Paul L. Caron

Tuesday, March 22, 2016

House Holds Hearing Today On Fundamental Tax Reform Proposals

House LogoThe Subcommittee on Tax Policy of the House Ways & Mean Committee holds a hearing today on Fundamental Tax Reform Proposals:

Rep. Devin Nunes (R-CA), a member of the Ways and Means Committee, will testify in support of his bill, H.R. 4377, the American Business Competitiveness (ABC) Act of 2015. This proposal would tax a business based on its actual cash-flow instead of its income.

Rep. Michael Burgess (R-TX) will discuss the merits of his bill, H.R. 1040, the Flat Tax Act. This proposal gives businesses and individuals the choice to opt-in to a 17% flat tax and to be taxed on a cash-flow basis for business activities.

Rep. Robert Woodall (R-GA) will speak in support of his bill, H.R. 25, the FairTax Act of 2015. This proposal would repeal all federal income, payroll and withholding, and estate and gift taxes. The taxes would be replaced with a national sales tax on gross payments of taxable property or services.

In connection with the hearing, the Joint Committee on Taxation has released Background On Cash-Flow And Consumption-Based Approaches To Taxation (JCX 14-16):

The House Ways and Means Subcommittee on Tax Policy has scheduled a hearing on March 22, 2016, to discuss Member proposals relating to fundamental reform of the income tax system. This hearing will focus in particular on cash-flow and consumption-based approaches to taxation. This document,1 prepared by the staff of the Joint Committee on Taxation, provides general background on cash-flow and consumption-based approaches to taxation (without describing or analyzing any particular legislative proposal).

Part I provides an overview of the proposals and issues that are discussed in this document. Part II summarizes the present-law Federal tax system. Part III offers a general description of four tax systems that adopt a cash-flow and consumption-based approach to taxation: the value-added tax (“VAT”), the flat tax, the X-tax, and the national retail sales tax. Part IV analyzes these proposals and provides a general discussion of cash-flow and consumption-based approaches to taxation. In addition, Part IV evaluates these proposals in the context of four criteria that economists have used to examine the effectiveness of tax systems: efficiency, equity, simplicity, and administration.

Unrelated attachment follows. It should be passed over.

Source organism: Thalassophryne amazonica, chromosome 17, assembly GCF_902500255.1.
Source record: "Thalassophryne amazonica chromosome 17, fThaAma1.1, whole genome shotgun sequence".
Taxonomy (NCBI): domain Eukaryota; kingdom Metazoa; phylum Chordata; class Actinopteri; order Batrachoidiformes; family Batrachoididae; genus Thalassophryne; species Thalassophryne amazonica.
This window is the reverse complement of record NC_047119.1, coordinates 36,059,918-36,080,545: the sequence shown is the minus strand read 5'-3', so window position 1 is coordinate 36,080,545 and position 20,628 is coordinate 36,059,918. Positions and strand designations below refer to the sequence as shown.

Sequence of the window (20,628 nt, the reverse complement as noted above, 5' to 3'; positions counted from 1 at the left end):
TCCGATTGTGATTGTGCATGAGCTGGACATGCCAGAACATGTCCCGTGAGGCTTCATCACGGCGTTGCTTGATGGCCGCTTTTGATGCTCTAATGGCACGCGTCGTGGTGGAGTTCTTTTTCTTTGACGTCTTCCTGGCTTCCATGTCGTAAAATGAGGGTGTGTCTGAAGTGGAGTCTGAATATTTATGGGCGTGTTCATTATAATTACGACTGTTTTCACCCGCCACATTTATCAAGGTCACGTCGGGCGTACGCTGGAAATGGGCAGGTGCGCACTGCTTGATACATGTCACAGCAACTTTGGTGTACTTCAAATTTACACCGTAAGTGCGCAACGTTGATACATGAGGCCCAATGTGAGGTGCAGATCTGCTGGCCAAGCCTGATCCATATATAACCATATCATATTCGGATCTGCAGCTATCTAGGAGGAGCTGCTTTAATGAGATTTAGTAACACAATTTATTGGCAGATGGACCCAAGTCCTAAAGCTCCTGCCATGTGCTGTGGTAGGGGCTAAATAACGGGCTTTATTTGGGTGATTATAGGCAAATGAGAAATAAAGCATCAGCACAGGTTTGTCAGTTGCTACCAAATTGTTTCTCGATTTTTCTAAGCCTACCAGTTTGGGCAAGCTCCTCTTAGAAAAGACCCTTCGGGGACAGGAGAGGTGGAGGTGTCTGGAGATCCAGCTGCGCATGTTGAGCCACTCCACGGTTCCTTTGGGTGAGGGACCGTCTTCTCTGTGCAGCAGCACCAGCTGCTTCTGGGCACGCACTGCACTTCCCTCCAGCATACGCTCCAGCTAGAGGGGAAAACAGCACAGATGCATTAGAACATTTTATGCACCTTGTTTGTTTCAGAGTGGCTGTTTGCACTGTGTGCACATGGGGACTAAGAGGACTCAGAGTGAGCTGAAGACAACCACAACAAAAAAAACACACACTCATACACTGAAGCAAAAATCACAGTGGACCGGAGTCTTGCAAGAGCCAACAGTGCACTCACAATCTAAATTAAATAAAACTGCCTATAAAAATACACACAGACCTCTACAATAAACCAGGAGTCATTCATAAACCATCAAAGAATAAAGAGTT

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Captain Hruska, I presume you are speaking TIC, but our tax code absolutely hoses the upper middle class while leaving the lower middle class and wealthy class virtually unscathed. This phenomenon got worse under Obama's Administration and the Democrats continue to propose steps to make this problem worse. The Wealthy Class donates to both parties, which may explain why Obama has done little to increase taxes on the wealthy class. In fact, he increased the default exclusion amount for Estate and Gift Taxes by ten times by upping the exclusion amount to $5M from $1M and passing portability to make it easier to double the exclusion for married taxpayers (this benefit used to only be available through a trust).

Posted by: Smitty | Mar 23, 2016 8:39:36 AM

Our tax code is perfect. Just get a good CPA and the middle class can enjoy the same write offs and deductions as Donald Trump, Mittens Romney and General Electric. Don't be fooled by a "free" Visa gift card from Block or Jackson Hewitt on any Walmart card table booth behind a card board sign.

Posted by: Captain Hruska Carswell, Continuance King | Mar 22, 2016 6:09:13 PM